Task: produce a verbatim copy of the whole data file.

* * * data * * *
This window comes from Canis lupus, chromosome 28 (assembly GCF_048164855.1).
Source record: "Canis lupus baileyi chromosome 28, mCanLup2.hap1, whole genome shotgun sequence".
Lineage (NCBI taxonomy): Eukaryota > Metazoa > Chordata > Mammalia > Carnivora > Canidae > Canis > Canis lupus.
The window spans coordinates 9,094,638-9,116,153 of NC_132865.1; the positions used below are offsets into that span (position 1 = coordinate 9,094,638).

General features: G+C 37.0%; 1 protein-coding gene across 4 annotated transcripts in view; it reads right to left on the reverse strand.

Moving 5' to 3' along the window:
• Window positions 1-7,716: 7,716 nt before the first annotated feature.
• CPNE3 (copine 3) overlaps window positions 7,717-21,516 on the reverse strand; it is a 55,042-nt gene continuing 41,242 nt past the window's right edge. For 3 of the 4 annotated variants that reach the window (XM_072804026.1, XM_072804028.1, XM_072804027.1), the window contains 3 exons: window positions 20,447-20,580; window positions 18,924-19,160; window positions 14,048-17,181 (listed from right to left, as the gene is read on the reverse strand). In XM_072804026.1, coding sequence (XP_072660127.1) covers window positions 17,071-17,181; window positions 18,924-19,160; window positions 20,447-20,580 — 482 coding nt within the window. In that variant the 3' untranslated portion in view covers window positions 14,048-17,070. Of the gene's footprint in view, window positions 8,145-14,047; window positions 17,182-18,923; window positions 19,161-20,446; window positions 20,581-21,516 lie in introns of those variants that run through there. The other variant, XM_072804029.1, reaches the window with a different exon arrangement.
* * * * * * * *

This window comes from Canis lupus, chromosome 28 (assembly GCF_048164855.1).
Source record: "Canis lupus baileyi chromosome 28, mCanLup2.hap1, whole genome shotgun sequence".
Lineage (NCBI taxonomy): Eukaryota > Metazoa > Chordata > Mammalia > Carnivora > Canidae > Canis > Canis lupus.
The window spans coordinates 9,094,638-9,116,153 of NC_132865.1; the positions used below are offsets into that span (position 1 = coordinate 9,094,638).

General features: G+C 37.0%; 1 protein-coding gene across 4 annotated transcripts in view; it reads right to left on the reverse strand.

Moving 5' to 3' along the window:
• Window positions 1-7,716: 7,716 nt before the first annotated feature.
• CPNE3 (copine 3) overlaps window positions 7,717-21,516 on the reverse strand; it is a 55,042-nt gene continuing 41,242 nt past the window's right edge. For 3 of the 4 annotated variants that reach the window (XM_072804026.1, XM_072804028.1, XM_072804027.1), the window contains 3 exons: window positions 20,447-20,580; window positions 18,924-19,160; window positions 14,048-17,181 (listed from right to left, as the gene is read on the reverse strand). In XM_072804026.1, coding sequence (XP_072660127.1) covers window positions 17,071-17,181; window positions 18,924-19,160; window positions 20,447-20,580 — 482 coding nt within the window. In that variant the 3' untranslated portion in view covers window positions 14,048-17,070. Of the gene's footprint in view, window positions 8,145-14,047; window positions 17,182-18,923; window positions 19,161-20,446; window positions 20,581-21,516 lie in introns of those variants that run through there. The other variant, XM_072804029.1, reaches the window with a different exon arrangement.